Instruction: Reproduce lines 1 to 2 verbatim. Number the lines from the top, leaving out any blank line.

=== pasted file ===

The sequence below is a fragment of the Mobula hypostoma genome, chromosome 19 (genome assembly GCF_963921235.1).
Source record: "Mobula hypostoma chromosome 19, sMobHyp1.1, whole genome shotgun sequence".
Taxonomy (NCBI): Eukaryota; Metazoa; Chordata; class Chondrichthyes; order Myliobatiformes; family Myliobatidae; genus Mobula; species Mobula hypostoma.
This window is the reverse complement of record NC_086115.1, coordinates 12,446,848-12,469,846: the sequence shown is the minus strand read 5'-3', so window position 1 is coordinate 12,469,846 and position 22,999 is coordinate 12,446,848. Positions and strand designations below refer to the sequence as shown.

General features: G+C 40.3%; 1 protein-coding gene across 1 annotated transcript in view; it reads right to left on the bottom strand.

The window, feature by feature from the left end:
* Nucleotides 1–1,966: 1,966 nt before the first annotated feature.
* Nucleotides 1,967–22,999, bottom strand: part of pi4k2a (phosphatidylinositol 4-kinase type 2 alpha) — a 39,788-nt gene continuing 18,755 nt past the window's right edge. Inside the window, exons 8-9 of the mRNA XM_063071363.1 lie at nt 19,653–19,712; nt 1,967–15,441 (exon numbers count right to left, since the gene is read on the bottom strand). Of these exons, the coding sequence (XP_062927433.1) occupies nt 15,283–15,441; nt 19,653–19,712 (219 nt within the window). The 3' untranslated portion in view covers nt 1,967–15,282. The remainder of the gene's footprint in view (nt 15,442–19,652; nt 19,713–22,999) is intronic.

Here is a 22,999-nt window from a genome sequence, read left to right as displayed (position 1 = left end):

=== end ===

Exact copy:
The sequence below is a fragment of the Mobula hypostoma genome, chromosome 19 (genome assembly GCF_963921235.1).
Source record: "Mobula hypostoma chromosome 19, sMobHyp1.1, whole genome shotgun sequence".